Find out more about the topic here: Cardiac catheter examination.
Echocardiography is the examination method of choice for newborns, infants and young children. With the heart ultrasound examination one has a certainty of 95% and more to make the diagnosis of coarctation of the aorta. In addition, the severity of the stenosis can be determined during the examination and further malformations of the heart can be revealed.
For more information, read on: Echocardiography.
As part of coarctation of the aorta, a heart murmur can be auscultated with the stethoscope. Experienced paediatricians and pediatric cardiologists record a medium-frequency systolic. A systolic is a heart murmur that occurs during the ejection phase (systole) of the heart cycle. The systolic can be heard in coarctation of the aorta to the left of the sternum, in the armpit and on the back.
To correct the coarctation of the aorta, an operative procedure is necessary, with the help of which the constriction is removed. After the vascular constriction has been removed, the blood pressure is usually low. A vascular prosthesis can be used here or the two vascular stumps can be directly connected to one another again.
In the case of children with coarctation of the aorta, the operation should be carried out as early as possible, because the longer the vascular narrowing, the more likely it is that the high blood pressure will not recede.
An alternative to surgery, especially in adults, is to dilate the constriction in the vessel with a balloon. This balloon is advanced through a catheter to the aorta, then inflated and then pushes the vessel walls outwards. The balloon can also widen the vessel if there is still a residual narrowing of the vessel after the operation or if the vessel has narrowed again although it was optimally widened by the operation.
If a patient with coarctation of the aorta is treated late, the main complications are the development of cardiac insufficiency or aortic valve disease or a tear in the main artery. If, on the other hand, the operation is carried out early, the risk of secondary diseases in the cardiovascular system can be reduced.
Compared to the healthy population, patients with coarctation of the aorta are more likely to die of high blood pressure or other cardiovascular diseases.
What is the life expectancy with coarctation of the aorta?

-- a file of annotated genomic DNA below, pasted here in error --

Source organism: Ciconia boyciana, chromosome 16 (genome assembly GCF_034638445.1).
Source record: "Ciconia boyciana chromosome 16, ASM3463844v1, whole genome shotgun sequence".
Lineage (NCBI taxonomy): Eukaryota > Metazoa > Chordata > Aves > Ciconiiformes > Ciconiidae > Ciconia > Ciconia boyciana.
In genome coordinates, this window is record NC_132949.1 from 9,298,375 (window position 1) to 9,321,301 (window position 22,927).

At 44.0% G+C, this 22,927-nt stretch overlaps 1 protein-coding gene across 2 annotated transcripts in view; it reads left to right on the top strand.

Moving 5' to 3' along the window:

Coarctation of the aorta (ISTA) is a common heart defect that can be corrected surgically. In addition, interventional procedures with balloon dilatation and stent implantation are used. Both the operative and the interventional therapy of an ISTA are used as standard and have a very good chance of success. In some cases, high blood pressure values persist after the operation, which can be treated well with medication.
A residual risk of a renewed narrowing in the area of the aortic isthmus remains, so that control examinations are necessary. Most children born with coarctation of the aorta later lead an unrestricted life. The life expectancy of a coarctation of the aorta is comparable with the life expectancy of the normal population after a successful correction of the heart defect.
The bypass cycle of an unborn child
In the unborn child, the fetus, there are special features in the cardiovascular system. One speaks of the fetal circuit or bypass circuit. This is necessary because the lungs in the unborn child are not yet fully developed, which means that the pulmonary circulation does not yet function as it does in adults.
The child receives the oxygen-rich blood from the mother via the umbilical vein, which is connected to the placenta (placenta). This runs as a so-called "ductus venosus Arantii" into the lower vena cava and bypasses the portal system. There is a right-left shunt in the heart of the fetus. The blood flows from the right heart, bypassing the pulmonary circulation, via the "foramen ovale" directly into the left heart and from here it is pumped into the body circulation. The fetus finally releases its blood back to the placenta through the umbilical arteries.
After the birth, the lungs unfold and the pulmonary circulation opens up. This results in changed pressures and various connections in the bypass circuit are passively closed.